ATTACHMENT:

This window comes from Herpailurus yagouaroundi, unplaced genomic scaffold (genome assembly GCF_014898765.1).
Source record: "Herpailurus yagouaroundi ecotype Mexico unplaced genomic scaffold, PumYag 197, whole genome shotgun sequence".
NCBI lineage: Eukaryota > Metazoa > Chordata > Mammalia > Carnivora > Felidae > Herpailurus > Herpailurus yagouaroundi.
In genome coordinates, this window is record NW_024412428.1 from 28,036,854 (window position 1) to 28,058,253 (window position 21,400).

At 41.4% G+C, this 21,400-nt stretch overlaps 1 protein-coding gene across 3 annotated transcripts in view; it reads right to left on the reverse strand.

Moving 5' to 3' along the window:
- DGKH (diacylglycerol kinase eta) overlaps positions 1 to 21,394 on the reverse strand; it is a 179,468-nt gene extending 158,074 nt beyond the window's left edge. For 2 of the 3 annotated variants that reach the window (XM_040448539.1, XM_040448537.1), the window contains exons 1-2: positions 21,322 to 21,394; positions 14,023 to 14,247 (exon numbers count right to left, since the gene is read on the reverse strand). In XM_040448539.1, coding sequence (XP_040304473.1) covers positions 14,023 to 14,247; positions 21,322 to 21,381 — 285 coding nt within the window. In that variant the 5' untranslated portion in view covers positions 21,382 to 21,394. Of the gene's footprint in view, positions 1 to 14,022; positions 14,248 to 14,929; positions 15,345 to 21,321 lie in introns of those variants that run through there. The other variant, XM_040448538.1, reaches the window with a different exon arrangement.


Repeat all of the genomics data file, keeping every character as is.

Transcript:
This window comes from Herpailurus yagouaroundi, unplaced genomic scaffold (genome assembly GCF_014898765.1).
Source record: "Herpailurus yagouaroundi ecotype Mexico unplaced genomic scaffold, PumYag 197, whole genome shotgun sequence".
NCBI lineage: Eukaryota > Metazoa > Chordata > Mammalia > Carnivora > Felidae > Herpailurus > Herpailurus yagouaroundi.
In genome coordinates, this window is record NW_024412428.1 from 28,036,854 (window position 1) to 28,058,253 (window position 21,400).

At 41.4% G+C, this 21,400-nt stretch overlaps 1 protein-coding gene across 3 annotated transcripts in view; it reads right to left on the reverse strand.

Moving 5' to 3' along the window:
- DGKH (diacylglycerol kinase eta) overlaps positions 1 to 21,394 on the reverse strand; it is a 179,468-nt gene extending 158,074 nt beyond the window's left edge. For 2 of the 3 annotated variants that reach the window (XM_040448539.1, XM_040448537.1), the window contains exons 1-2: positions 21,322 to 21,394; positions 14,023 to 14,247 (exon numbers count right to left, since the gene is read on the reverse strand). In XM_040448539.1, coding sequence (XP_040304473.1) covers positions 14,023 to 14,247; positions 21,322 to 21,381 — 285 coding nt within the window. In that variant the 5' untranslated portion in view covers positions 21,382 to 21,394. Of the gene's footprint in view, positions 1 to 14,022; positions 14,248 to 14,929; positions 15,345 to 21,321 lie in introns of those variants that run through there. The other variant, XM_040448538.1, reaches the window with a different exon arrangement.